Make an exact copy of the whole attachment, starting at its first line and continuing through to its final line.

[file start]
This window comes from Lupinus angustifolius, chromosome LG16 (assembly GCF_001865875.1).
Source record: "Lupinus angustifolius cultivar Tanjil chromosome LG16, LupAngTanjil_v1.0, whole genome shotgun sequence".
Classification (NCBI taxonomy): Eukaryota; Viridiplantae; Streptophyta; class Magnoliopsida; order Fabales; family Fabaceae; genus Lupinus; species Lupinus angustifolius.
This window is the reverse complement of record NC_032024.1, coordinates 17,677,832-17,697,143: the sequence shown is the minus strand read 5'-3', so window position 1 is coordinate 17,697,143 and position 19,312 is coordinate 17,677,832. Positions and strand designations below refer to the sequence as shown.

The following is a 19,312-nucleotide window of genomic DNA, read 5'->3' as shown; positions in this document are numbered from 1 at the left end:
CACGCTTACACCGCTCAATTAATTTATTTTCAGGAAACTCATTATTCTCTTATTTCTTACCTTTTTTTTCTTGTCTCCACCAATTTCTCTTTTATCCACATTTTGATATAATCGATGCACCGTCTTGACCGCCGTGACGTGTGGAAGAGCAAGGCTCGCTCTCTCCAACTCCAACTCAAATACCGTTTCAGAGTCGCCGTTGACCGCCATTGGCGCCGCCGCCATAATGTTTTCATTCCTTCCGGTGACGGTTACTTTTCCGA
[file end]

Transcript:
This window comes from Lupinus angustifolius, chromosome LG16 (assembly GCF_001865875.1).
Source record: "Lupinus angustifolius cultivar Tanjil chromosome LG16, LupAngTanjil_v1.0, whole genome shotgun sequence".
Classification (NCBI taxonomy): Eukaryota; Viridiplantae; Streptophyta; class Magnoliopsida; order Fabales; family Fabaceae; genus Lupinus; species Lupinus angustifolius.
This window is the reverse complement of record NC_032024.1, coordinates 17,677,832-17,697,143: the sequence shown is the minus strand read 5'-3', so window position 1 is coordinate 17,697,143 and position 19,312 is coordinate 17,677,832. Positions and strand designations below refer to the sequence as shown.

The following is a 19,312-nucleotide window of genomic DNA, read 5'->3' as shown; positions in this document are numbered from 1 at the left end:
CACGCTTACACCGCTCAATTAATTTATTTTCAGGAAACTCATTATTCTCTTATTTCTTACCTTTTTTTTCTTGTCTCCACCAATTTCTCTTTTATCCACATTTTGATATAATCGATGCACCGTCTTGACCGCCGTGACGTGTGGAAGAGCAAGGCTCGCTCTCTCCAACTCCAACTCAAATACCGTTTCAGAGTCGCCGTTGACCGCCATTGGCGCCGCCGCCATAATGTTTTCATTCCTTCCGGTGACGGTTACTTTTCCGA